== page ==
Diary of a Wimpy Kid


Jeff Kinney

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Diary of a Wimpy Kid: February Summary & Analysis

Wednesday and Thursday. It’s a snow day, and Greg is excited about building the “world’s biggest snowman” with Rowley. Their snowball is so big that it tears up the turf on Greg’s lawn, angering Greg’s dad. Greg’s dad is annoyed even further when Greg throws snow at Manny, so he takes out his shovel and destroys Greg and Rowley’s snowball. Rowley is mad at Greg for getting them in trouble, so they get into a shoving match—until they are both hit by snowballs from a group of kids passing by.
Greg’s dad takes issue with Greg throwing snow at Manny because a toddler is too young to fight back. Ironically, he metes out similar behavior—destroying Greg and Rowley’s snowball with a shovel. Greg and Rowley are then hit with snowballs by other kids, demonstrating the way that kids in Greg’s life both perpetrate and are victimized by bullying behavior.
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Wednesday and Thursday. The school announces an opening for a cartoonist for the school newspaper. Greg is eager to take the slot, since he thinks it will make him a “celebrity” at school. He once won honorable mention in a competition to draw a cartoon for an anti-smoking campaign, so he thinks he has a good shot. Greg and Rowley decide to write a cartoon together but have trouble coming up with actual jokes. Greg comes up with the idea to write a cartoon in which the punch line is always “Zoo-Wee-Mama,” which Rowley loves, even though Greg eventually gets tired of it.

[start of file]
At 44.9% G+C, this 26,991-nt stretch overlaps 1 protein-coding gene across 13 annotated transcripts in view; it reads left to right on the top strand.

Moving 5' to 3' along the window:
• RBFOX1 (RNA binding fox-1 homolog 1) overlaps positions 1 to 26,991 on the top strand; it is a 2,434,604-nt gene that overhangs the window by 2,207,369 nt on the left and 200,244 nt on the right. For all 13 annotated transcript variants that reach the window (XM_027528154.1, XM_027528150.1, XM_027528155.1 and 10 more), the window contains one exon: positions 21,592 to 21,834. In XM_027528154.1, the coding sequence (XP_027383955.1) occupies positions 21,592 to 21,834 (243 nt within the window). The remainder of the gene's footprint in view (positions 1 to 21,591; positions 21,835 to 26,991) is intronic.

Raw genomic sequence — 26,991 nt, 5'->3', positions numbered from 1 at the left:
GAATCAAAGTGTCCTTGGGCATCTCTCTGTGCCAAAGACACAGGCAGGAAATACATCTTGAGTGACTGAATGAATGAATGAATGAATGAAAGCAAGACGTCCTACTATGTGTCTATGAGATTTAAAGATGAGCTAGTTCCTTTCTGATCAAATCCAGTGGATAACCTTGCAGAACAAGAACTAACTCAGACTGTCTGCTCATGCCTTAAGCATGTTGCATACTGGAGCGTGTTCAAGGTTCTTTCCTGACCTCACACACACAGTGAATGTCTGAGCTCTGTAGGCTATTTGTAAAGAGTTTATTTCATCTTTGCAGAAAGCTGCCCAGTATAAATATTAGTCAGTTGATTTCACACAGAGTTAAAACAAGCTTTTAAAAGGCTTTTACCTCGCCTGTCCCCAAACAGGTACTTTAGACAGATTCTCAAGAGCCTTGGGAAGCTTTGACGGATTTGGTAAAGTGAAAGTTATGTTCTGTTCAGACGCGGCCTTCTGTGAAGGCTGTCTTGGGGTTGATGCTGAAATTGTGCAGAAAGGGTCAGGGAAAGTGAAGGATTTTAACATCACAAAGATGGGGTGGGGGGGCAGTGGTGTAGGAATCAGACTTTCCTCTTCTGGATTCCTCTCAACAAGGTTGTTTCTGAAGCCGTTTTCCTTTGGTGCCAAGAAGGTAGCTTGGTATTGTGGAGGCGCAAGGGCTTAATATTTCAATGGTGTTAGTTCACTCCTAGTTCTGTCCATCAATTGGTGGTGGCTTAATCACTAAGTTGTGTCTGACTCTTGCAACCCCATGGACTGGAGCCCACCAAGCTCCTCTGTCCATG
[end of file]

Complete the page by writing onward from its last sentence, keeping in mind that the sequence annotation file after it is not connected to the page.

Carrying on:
As usual, Greg is motivated to do something because he thinks it will make him more popular and raise his status in the social hierarchy of the middle school. But although Greg tries out for school cartoonist because he wants to become a “celebrity,” he in fact shows significant enjoyment of comics and drawing. In this sense, his pursuit of popularity might be less effective than developing his own authentic interests.
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Friday. Greg comes up with an idea for another comic called “Creighton the Cretin,” which makes fun of the “idiots” at his school. He turns in the comic to the teacher who runs the school newspaper, Mr. Ira, making sure to hide the comics he thinks might be better than his under a pile of paperwork on the teacher’s desk.
Greg is so desperate to become school cartoonist—and reap the ensuing social benefits—that he deceives Mr. Ira and hides the comics of other students, demonstrating once again his obsession with social status.
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Thursday. Greg’s scheme backfires spectacularly when Mr. Ira chooses to publish his comic—but with some “minor edits.” These edits involve entirely changing the comic strip beyond recognition. In the original, Creighton the Cretin ate a math test, whereas in Mr. Ira’s version, Creighton explains fractions.
Despite his efforts, Greg’s edited comic does not give him the popularity he craves. This points to the pitfalls of engaging in activities for their supposed social benefits, since Greg’s schemes to become more popular rarely yield the desired effects.
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